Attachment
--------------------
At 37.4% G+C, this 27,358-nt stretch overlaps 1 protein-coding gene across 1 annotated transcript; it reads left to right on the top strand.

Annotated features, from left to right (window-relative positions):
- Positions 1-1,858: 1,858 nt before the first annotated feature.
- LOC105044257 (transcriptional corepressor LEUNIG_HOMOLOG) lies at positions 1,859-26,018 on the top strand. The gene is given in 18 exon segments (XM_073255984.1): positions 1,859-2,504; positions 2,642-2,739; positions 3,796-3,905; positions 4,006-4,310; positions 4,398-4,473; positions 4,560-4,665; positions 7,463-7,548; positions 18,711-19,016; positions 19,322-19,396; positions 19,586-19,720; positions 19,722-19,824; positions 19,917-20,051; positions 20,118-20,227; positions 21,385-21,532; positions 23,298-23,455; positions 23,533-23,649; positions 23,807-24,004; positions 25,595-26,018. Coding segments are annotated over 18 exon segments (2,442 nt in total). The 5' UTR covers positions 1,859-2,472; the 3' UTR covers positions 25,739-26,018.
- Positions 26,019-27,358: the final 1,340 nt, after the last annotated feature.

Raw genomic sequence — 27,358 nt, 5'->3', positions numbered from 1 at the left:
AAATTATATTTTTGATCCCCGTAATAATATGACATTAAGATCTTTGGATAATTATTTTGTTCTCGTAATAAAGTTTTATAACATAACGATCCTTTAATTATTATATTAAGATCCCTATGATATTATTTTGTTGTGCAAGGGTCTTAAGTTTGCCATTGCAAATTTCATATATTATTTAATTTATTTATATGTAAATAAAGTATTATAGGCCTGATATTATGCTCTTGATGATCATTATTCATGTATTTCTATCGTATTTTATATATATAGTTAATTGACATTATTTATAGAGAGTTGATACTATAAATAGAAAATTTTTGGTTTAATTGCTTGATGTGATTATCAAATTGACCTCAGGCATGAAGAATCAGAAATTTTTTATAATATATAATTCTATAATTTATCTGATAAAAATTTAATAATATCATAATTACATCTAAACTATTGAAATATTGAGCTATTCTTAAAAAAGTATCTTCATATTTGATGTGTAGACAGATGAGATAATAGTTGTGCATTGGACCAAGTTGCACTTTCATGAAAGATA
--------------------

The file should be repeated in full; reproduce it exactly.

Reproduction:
At 37.4% G+C, this 27,358-nt stretch overlaps 1 protein-coding gene across 1 annotated transcript; it reads left to right on the top strand.

Annotated features, from left to right (window-relative positions):
- Positions 1-1,858: 1,858 nt before the first annotated feature.
- LOC105044257 (transcriptional corepressor LEUNIG_HOMOLOG) lies at positions 1,859-26,018 on the top strand. The gene is given in 18 exon segments (XM_073255984.1): positions 1,859-2,504; positions 2,642-2,739; positions 3,796-3,905; positions 4,006-4,310; positions 4,398-4,473; positions 4,560-4,665; positions 7,463-7,548; positions 18,711-19,016; positions 19,322-19,396; positions 19,586-19,720; positions 19,722-19,824; positions 19,917-20,051; positions 20,118-20,227; positions 21,385-21,532; positions 23,298-23,455; positions 23,533-23,649; positions 23,807-24,004; positions 25,595-26,018. Coding segments are annotated over 18 exon segments (2,442 nt in total). The 5' UTR covers positions 1,859-2,472; the 3' UTR covers positions 25,739-26,018.
- Positions 26,019-27,358: the final 1,340 nt, after the last annotated feature.

Raw genomic sequence — 27,358 nt, 5'->3', positions numbered from 1 at the left:
AAATTATATTTTTGATCCCCGTAATAATATGACATTAAGATCTTTGGATAATTATTTTGTTCTCGTAATAAAGTTTTATAACATAACGATCCTTTAATTATTATATTAAGATCCCTATGATATTATTTTGTTGTGCAAGGGTCTTAAGTTTGCCATTGCAAATTTCATATATTATTTAATTTATTTATATGTAAATAAAGTATTATAGGCCTGATATTATGCTCTTGATGATCATTATTCATGTATTTCTATCGTATTTTATATATATAGTTAATTGACATTATTTATAGAGAGTTGATACTATAAATAGAAAATTTTTGGTTTAATTGCTTGATGTGATTATCAAATTGACCTCAGGCATGAAGAATCAGAAATTTTTTATAATATATAATTCTATAATTTATCTGATAAAAATTTAATAATATCATAATTACATCTAAACTATTGAAATATTGAGCTATTCTTAAAAAAGTATCTTCATATTTGATGTGTAGACAGATGAGATAATAGTTGTGCATTGGACCAAGTTGCACTTTCATGAAAGATA